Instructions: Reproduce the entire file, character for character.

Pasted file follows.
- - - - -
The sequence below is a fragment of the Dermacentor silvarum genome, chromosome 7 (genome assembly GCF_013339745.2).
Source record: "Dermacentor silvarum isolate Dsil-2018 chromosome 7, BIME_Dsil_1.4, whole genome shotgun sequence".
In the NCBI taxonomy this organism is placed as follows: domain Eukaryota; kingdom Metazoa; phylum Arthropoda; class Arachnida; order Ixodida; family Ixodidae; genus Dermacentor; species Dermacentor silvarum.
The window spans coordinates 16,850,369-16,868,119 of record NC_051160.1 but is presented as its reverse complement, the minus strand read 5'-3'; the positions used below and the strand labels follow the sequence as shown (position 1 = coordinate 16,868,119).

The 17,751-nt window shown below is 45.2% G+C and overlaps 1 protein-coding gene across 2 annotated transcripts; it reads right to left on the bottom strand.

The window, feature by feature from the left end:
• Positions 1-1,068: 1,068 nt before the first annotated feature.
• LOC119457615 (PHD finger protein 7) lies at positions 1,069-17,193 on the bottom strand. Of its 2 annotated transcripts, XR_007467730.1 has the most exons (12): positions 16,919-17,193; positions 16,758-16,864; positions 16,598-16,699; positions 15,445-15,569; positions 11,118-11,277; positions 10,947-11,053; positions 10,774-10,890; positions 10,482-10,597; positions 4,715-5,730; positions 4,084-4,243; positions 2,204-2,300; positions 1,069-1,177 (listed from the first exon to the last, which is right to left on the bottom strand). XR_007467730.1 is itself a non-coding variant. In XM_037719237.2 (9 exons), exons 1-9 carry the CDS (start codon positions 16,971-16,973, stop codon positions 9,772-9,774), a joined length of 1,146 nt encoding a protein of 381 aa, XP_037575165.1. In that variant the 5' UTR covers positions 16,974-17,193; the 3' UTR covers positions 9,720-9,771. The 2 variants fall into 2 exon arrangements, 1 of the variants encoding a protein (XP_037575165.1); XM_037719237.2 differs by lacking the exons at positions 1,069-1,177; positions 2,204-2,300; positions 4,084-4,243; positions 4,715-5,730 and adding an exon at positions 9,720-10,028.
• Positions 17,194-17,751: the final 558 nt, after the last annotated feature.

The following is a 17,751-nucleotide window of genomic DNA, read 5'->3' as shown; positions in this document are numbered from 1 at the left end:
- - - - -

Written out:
The sequence below is a fragment of the Dermacentor silvarum genome, chromosome 7 (genome assembly GCF_013339745.2).
Source record: "Dermacentor silvarum isolate Dsil-2018 chromosome 7, BIME_Dsil_1.4, whole genome shotgun sequence".
In the NCBI taxonomy this organism is placed as follows: domain Eukaryota; kingdom Metazoa; phylum Arthropoda; class Arachnida; order Ixodida; family Ixodidae; genus Dermacentor; species Dermacentor silvarum.
The window spans coordinates 16,850,369-16,868,119 of record NC_051160.1 but is presented as its reverse complement, the minus strand read 5'-3'; the positions used below and the strand labels follow the sequence as shown (position 1 = coordinate 16,868,119).

The 17,751-nt window shown below is 45.2% G+C and overlaps 1 protein-coding gene across 2 annotated transcripts; it reads right to left on the bottom strand.

The window, feature by feature from the left end:
• Positions 1-1,068: 1,068 nt before the first annotated feature.
• LOC119457615 (PHD finger protein 7) lies at positions 1,069-17,193 on the bottom strand. Of its 2 annotated transcripts, XR_007467730.1 has the most exons (12): positions 16,919-17,193; positions 16,758-16,864; positions 16,598-16,699; positions 15,445-15,569; positions 11,118-11,277; positions 10,947-11,053; positions 10,774-10,890; positions 10,482-10,597; positions 4,715-5,730; positions 4,084-4,243; positions 2,204-2,300; positions 1,069-1,177 (listed from the first exon to the last, which is right to left on the bottom strand). XR_007467730.1 is itself a non-coding variant. In XM_037719237.2 (9 exons), exons 1-9 carry the CDS (start codon positions 16,971-16,973, stop codon positions 9,772-9,774), a joined length of 1,146 nt encoding a protein of 381 aa, XP_037575165.1. In that variant the 5' UTR covers positions 16,974-17,193; the 3' UTR covers positions 9,720-9,771. The 2 variants fall into 2 exon arrangements, 1 of the variants encoding a protein (XP_037575165.1); XM_037719237.2 differs by lacking the exons at positions 1,069-1,177; positions 2,204-2,300; positions 4,084-4,243; positions 4,715-5,730 and adding an exon at positions 9,720-10,028.
• Positions 17,194-17,751: the final 558 nt, after the last annotated feature.

The following is a 17,751-nucleotide window of genomic DNA, read 5'->3' as shown; positions in this document are numbered from 1 at the left end: